Patients can have variable phenotypes. A small percentage of female carriers may present with a mild phenotype. In its most severe phenotype, patients can present with spontaneous hemorrhage.
Left untreated, hemophilia A may be fatal (intracranial hemorrhage) or result in severe motor impairment or paralysis (chronic joint disease).
Hemophilia A is a lifelong condition with no known cure. Management focuses primarily on prevention and symptom control. A small clinical trial has found that gene therapy using a viral vector encoding a B-domain-deleted human factor VIII was effective in treating severe hemophilia A, but at present this is not readily available or the standard of care.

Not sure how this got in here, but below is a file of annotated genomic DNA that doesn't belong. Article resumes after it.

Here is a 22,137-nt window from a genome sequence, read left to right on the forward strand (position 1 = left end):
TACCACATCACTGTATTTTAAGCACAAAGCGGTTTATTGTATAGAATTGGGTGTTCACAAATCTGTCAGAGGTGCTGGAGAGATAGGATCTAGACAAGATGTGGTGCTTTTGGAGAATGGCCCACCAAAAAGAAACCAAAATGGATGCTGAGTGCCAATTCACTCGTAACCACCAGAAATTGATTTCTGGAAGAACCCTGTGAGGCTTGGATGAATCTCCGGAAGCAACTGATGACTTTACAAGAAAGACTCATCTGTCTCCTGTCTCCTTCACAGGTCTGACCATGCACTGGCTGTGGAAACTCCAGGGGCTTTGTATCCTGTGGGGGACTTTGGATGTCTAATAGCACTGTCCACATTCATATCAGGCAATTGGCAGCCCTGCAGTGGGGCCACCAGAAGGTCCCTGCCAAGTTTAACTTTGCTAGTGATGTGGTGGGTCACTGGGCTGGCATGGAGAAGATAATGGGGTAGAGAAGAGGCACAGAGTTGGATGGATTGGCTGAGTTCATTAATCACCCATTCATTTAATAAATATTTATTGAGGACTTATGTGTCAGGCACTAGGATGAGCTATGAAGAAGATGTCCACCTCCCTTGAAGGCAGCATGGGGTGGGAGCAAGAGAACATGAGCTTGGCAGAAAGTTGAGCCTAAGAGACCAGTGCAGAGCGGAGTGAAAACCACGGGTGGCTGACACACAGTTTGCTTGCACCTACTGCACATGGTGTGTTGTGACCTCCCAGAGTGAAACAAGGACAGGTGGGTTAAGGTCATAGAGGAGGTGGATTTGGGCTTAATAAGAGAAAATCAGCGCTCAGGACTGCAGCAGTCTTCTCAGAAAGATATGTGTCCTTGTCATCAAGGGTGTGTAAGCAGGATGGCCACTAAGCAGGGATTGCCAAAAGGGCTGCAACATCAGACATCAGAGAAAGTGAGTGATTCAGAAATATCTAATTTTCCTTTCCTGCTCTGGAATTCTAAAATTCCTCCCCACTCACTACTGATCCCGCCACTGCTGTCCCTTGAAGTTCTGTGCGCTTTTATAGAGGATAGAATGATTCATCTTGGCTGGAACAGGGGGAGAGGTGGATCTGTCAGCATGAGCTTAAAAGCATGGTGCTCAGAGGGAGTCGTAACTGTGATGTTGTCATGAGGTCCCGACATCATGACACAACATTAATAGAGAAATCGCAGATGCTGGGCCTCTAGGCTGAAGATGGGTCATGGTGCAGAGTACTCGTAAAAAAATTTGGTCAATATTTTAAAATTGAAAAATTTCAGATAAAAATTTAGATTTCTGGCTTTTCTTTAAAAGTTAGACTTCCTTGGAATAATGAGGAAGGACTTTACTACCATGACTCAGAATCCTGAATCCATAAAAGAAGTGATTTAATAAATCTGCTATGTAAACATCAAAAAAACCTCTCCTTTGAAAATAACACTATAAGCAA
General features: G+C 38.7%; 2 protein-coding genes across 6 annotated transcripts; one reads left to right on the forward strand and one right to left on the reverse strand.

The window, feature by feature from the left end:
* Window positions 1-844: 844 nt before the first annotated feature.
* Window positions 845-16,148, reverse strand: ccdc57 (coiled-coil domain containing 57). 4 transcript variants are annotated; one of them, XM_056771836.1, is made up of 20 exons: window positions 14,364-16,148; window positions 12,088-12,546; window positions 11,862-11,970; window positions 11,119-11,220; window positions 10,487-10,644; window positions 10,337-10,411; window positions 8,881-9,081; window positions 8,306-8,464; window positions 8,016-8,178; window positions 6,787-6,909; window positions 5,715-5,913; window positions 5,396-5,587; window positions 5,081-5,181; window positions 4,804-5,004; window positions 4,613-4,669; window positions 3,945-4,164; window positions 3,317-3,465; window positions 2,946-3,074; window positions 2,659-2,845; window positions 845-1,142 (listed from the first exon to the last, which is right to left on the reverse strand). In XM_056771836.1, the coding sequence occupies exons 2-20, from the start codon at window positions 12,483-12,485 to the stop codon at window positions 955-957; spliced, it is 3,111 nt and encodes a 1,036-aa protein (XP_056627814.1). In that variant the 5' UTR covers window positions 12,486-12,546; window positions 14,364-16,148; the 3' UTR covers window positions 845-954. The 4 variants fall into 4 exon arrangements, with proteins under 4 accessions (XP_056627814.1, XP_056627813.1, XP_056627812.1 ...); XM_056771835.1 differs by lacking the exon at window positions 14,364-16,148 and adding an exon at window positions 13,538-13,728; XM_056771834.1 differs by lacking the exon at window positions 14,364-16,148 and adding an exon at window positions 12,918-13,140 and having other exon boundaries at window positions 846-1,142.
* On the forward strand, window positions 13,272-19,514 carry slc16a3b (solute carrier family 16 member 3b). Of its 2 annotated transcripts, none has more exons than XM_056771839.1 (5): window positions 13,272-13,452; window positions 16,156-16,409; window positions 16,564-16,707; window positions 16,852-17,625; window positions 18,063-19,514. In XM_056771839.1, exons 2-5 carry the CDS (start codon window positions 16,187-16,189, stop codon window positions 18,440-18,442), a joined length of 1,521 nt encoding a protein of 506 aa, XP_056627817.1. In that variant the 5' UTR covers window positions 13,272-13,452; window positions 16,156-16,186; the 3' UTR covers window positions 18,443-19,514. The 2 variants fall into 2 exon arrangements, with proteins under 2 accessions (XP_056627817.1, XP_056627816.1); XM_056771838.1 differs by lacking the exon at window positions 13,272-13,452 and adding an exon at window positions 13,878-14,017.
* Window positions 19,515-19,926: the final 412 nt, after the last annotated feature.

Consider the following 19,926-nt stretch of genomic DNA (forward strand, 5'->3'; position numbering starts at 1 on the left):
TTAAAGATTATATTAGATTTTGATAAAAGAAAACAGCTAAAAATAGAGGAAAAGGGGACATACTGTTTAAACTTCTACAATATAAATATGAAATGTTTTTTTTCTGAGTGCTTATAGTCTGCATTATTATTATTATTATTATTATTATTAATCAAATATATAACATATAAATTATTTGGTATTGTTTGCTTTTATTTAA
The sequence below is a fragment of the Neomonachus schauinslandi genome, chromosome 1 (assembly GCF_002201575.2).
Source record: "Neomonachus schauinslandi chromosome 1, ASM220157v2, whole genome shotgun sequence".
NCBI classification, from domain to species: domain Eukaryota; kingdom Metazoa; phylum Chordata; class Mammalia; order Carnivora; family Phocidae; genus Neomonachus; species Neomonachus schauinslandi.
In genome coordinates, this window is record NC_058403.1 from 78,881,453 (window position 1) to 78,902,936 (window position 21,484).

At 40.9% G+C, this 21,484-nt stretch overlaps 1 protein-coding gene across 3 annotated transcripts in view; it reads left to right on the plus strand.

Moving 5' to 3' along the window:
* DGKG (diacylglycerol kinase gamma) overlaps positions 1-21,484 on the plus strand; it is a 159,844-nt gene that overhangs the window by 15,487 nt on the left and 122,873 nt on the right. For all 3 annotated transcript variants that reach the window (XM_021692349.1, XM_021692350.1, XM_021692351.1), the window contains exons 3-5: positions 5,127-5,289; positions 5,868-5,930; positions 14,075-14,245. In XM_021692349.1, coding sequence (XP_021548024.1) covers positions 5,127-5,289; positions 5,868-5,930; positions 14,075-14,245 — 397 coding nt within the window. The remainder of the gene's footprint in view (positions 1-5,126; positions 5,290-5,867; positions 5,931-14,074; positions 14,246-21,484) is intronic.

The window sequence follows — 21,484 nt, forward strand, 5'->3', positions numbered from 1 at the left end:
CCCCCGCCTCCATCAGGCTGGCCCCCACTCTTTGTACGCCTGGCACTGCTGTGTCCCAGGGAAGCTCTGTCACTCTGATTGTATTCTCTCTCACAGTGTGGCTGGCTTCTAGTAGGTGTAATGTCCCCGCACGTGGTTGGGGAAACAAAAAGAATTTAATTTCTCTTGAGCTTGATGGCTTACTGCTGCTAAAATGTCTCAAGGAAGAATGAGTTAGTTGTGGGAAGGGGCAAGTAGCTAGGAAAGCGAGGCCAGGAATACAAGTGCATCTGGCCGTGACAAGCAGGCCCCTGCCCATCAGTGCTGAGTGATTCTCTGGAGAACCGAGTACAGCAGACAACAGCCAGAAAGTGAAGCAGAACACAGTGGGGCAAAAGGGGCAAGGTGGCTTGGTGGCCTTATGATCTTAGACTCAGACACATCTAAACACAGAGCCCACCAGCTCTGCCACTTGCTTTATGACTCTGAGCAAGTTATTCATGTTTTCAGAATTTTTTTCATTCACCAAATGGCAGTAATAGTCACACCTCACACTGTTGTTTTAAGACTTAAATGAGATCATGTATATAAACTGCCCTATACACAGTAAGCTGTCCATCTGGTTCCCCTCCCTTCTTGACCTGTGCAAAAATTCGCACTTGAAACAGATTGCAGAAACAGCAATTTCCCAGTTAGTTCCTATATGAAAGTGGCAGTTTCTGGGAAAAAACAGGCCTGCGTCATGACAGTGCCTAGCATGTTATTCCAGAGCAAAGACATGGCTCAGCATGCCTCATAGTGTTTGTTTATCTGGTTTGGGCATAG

Related topic: Hemophilia B
D66 – Hereditary factor VIII deficiency
28293008 – Hereditary factor VIII deficiency disease
- Vitamin K deficiency
- Glanzmann thrombasthenia
- Von Willebrand disease
- Hemophilia B (factor assay will differentiate)
- Clotting factor deficiencies (eg, factor 5, 7, 10, 11)
- Fibrinogen deficiency
- Scurvy – Bleeding is primarily mucosal.
- Disseminated intravascular coagulation (thrombocytopenia can differentiate)
- Child abuse
- Platelet dysfunction – Typically mucocutaneous hemorrhage, not musculoskeletal.
- Fabry disease – Typically mucosal hemorrhage.
Last Updated: 02/11/2019